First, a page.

Mansfield Quakers Heritage Trail
It was the faith of two US presidents and several prominent UK industrialists, yet the origins of the Quaker religion are little known today by people living in the English town where it began. However, a new heritage trail targeting the American tourist market is aiming to change that.
In 1647, George Fox, a cobbler, was walking past a church in the East Midlands when he received what he described as a message from God.
The son of a Leicestershire church warden, he had spent years wandering around an England torn apart by civil war and increasingly disaffected with the establishment church.
The vision of Christianity he received outside the church in Mansfield, Nottinghamshire, was deeply radical - God was within everyone and there was no need for priests.
Within a few years, he was preaching to large crowds - and provoking the persecution of the authorities who felt threatened by his anti-priesthood agenda.
Fox convinced thousands of people to join the Quakers in the 17th Century.
He was once put in the stocks in the nearby village of Mansfield Woodhouse for standing up and attempting to speak during a church service - something only clergy were supposed to do.
One of many dissenting religions popular in England at the time, Quakerism spread around the British Isles. In subsequent decades, as religious dissenters fled persecution by emigrating to the American colonies, the faith spread to the other side of the Atlantic Ocean where it remains strong today.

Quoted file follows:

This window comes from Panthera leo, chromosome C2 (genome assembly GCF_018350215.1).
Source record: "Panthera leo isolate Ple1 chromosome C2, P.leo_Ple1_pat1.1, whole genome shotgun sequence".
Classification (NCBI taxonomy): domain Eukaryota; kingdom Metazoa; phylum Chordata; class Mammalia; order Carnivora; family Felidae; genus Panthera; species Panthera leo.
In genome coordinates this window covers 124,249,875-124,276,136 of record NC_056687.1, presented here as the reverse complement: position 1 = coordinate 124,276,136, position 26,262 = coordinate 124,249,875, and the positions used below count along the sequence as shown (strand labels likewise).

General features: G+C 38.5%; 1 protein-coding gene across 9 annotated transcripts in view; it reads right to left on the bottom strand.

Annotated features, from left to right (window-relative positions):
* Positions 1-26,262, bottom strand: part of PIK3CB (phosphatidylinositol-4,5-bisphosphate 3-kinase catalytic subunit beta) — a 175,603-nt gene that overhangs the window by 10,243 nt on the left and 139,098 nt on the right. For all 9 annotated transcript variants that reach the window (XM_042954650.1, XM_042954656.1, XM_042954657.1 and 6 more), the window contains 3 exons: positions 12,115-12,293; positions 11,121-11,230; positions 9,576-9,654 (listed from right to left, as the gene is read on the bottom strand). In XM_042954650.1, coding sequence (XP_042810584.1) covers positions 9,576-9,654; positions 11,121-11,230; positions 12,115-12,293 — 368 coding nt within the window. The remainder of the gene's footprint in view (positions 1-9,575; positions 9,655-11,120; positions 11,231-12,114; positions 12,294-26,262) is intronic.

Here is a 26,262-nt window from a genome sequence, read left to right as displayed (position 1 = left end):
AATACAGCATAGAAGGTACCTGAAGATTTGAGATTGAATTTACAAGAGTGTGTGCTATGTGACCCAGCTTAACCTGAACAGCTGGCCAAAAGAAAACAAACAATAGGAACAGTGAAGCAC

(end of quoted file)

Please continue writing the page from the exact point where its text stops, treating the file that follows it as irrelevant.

There are currently some 400,000 adherents worldwide. US presidents Richard Nixon and Herbert Hoover were both Quakers, while UK chocolate manufacturers Cadbury's was founded by a Quaker family.
Fox himself is remembered with a memorial in his birthplace of Fenny Drayton, Leicestershire, and a tombstone in Islington, north London, where he died in 1691. However, until now, there was nothing in Mansfield to mark the birth of the religion he founded.
Now the county council plans to expose the county's "best kept secret" with the unveiling of a plaque and a heritage trail around the town.
Laura Simpson, of the county council's tourism department, hopes the trail will attract visitors from around the world, particularly American tourists, to Nottinghamshire.
So why is so little known about the Quakers in Mansfield? Perhaps one reason is the town's first meeting house, where Quakers met to worship, was demolished in the 1970s to make way for a road.
In recent years a headstone was put up in the cemetery - the only reminder of Mansfield's Quaker heritage.
The heritage trail and audio tour starts at the recently-built bus station, which now stands on the site, and a plaque will be unveiled, listing the names of the Quakers who were once buried there.
The trail continues to Quaker almshouses, built in 1691 for the poor, to the church outside which Fox received his calling, the Catholic church which stands on the site of his home and the current Mansfield Friends Meeting House.
It also includes the Metal Box Factory's clock tower - a symbol of Quakerism's links to the business world. The factory made tin containers and was founded and run by three prominent local Quaker families until it closed.
Another reason why Mansfield's Quaker heritage is little known is that Quakers are "reticent" to shout about their religion, according to Anne van Staveren, media officer for Quakers in Britain.
Time will tell if the Mansfield trail attracts international visitors in the numbers the council hopes. But, given the Quakers' commitment to equality, it is unlikely Fox would approve of the celebrity status it may give him.
Go to the Mansfield Quakers Heritage Trail website for more...